PEORIA, Ill. (WMBD) — To play or not play; the high school basketball season for area Catholic schools is in jeopardy after the Diocese of Peoria announced Monday that its high schools will not participate in the upcoming season.
Student-athletes and their parents from Bloomington Central Catholic (BCC) and Peoria Notre Dame (PND) gathered at the steps of the diocese Sunday afternoon, begging the bishop Daniel Jenky to let them play basketball this season.
Earlier this week the diocese announced the 2020-2021 season would be sidelined because of the pandemic. Sam Tallen a senior at BCC high school plays football, baseball, and basketball. He said while they respect the bishop, his decision is not a fair one.
“It hurts more than anything, it feels like the bishop doesn’t care,” Tallen said.
The decision comes after Gov.J.B. Pritzker reversed his stance and re-classified basketball as a high-risk sport of transmitting COVID-19. Because 46 other states have tipped off, Tallen said this decision will impact players’ futures post-high school.
“It basically just gives our competition for other players a leg up on recruiting and talking to other coaches because they get to show the film of their senior season and we may never get to,” Tallen said.
Parents from BCC and PND joined their students Sunday, holding signs and chanting ‘let them play’. Peoria Notre Dame mom Kelly Schuler said her junior son Colin is devastated without sports.
“This hurts them mentally and emotionally,” Schuler said. “We have players today who that didn’t necessarily want to come and take part because they’re depressed.”
Bloomington Central Catholic mom Elaine Trosino said her senior son Matthew is missing out on once in a lifetime memories. She said the diocese shouldn’t decide what’s best for their kids.
“We’re not so worried about them contracting the virus because we know that they’re healthy and that they’re in a very protected age group,” Trosino said. “We’d rather see them go do the things that they love and live their lives, and we’d even sign a waiver saying that we understand any potential risk.”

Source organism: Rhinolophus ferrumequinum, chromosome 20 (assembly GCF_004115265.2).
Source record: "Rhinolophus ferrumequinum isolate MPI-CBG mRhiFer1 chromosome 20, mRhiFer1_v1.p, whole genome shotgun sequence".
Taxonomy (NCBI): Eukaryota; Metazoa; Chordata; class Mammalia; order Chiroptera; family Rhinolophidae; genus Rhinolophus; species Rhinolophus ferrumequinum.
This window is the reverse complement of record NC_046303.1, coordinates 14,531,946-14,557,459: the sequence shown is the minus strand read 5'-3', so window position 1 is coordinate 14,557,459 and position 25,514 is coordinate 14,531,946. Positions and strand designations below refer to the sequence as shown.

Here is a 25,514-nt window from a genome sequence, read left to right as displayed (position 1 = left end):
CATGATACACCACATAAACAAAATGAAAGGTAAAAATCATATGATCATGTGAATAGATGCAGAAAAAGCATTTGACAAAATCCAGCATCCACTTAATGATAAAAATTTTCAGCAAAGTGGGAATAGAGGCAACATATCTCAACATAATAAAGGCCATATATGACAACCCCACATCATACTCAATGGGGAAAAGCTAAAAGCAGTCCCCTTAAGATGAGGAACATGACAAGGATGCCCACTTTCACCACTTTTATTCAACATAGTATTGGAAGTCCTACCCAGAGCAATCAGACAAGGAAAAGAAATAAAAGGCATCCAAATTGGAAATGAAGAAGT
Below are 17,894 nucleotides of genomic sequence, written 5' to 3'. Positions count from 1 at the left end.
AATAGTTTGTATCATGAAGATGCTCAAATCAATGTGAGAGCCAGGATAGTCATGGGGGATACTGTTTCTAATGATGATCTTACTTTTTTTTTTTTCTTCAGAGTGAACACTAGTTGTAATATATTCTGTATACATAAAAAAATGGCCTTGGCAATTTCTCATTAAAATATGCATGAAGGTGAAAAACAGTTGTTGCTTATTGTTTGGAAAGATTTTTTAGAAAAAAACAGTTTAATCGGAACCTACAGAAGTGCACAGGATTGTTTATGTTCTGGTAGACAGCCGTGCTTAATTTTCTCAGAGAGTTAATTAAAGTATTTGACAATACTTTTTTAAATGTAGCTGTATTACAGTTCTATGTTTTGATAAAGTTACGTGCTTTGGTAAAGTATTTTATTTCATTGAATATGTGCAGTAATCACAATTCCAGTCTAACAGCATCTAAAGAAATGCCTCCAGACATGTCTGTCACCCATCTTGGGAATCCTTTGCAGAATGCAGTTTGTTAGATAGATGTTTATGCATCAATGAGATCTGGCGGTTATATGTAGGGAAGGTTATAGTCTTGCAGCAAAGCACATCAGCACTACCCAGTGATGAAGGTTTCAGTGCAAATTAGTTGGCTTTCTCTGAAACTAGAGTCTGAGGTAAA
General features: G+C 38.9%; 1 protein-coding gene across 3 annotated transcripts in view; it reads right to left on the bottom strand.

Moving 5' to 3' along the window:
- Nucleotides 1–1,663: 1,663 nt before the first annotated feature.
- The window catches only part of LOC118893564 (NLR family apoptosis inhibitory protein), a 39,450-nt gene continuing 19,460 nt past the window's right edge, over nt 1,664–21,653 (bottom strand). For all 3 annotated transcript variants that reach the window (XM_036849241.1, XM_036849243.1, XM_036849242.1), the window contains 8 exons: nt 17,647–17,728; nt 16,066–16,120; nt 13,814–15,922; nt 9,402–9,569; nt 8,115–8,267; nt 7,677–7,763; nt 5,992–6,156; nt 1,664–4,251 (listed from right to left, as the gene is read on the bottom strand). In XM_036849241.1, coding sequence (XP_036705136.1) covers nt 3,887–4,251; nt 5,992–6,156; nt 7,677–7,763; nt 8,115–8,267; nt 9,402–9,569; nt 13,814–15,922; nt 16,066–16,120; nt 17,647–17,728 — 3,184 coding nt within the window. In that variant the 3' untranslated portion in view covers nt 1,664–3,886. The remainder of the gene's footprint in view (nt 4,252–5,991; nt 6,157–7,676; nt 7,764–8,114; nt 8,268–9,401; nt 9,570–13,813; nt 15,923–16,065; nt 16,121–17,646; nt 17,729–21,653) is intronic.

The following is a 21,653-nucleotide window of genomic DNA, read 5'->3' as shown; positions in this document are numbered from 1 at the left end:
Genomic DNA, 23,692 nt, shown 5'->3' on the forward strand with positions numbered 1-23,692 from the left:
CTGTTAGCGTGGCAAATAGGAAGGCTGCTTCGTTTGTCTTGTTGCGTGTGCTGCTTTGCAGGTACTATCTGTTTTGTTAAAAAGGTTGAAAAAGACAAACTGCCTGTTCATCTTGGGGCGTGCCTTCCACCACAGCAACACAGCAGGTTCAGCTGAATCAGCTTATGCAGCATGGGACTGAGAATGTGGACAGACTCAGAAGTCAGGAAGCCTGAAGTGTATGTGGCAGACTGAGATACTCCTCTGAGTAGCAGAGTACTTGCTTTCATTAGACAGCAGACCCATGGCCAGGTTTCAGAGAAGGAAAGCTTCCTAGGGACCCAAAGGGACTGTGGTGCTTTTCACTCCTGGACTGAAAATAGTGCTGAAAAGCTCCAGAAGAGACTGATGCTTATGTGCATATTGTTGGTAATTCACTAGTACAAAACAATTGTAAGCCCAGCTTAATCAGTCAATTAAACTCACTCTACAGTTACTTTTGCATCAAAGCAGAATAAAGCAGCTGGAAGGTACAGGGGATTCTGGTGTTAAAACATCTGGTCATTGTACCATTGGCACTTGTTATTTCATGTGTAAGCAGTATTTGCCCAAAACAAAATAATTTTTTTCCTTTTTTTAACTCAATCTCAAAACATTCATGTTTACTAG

Trosino said the decision is confusing since students are already in school five days a week in-person.
“They’ve mitigated contact spread, everything has been really successful at our school,” Trosino said.
Two seniors at BCC JT Welch and Jadyn Ellison said they and their teammates just want to hit the hardwood and shoot hoops.
“We’ll do anything; no fans, wear masks, less games,” Welch said. “Anything it takes to play, we’ll do it.”
“I hope the diocese can rethink their decision and give us a shortened season or something,” Ellison said.
Schuler said parents are left with no choice and will do whatever it takes to do what they feel is best for their kids–playing.
“If the diocese isn’t going let us do it here in Peoria, we’re going go outside of the state,” Schuler said. “It’s sad parents are looking to send their kids to other schools outside of this area.”
Schuler said this summer most of the boys played AAU Basketball in neighboring states like Missouri, Indiana, and Wisconsin. None of them came home with the virus.
Both the parents and players hope Bishop Jenky sees their message and the parties can reach some sort of compromise to squeeze in a basketball season.
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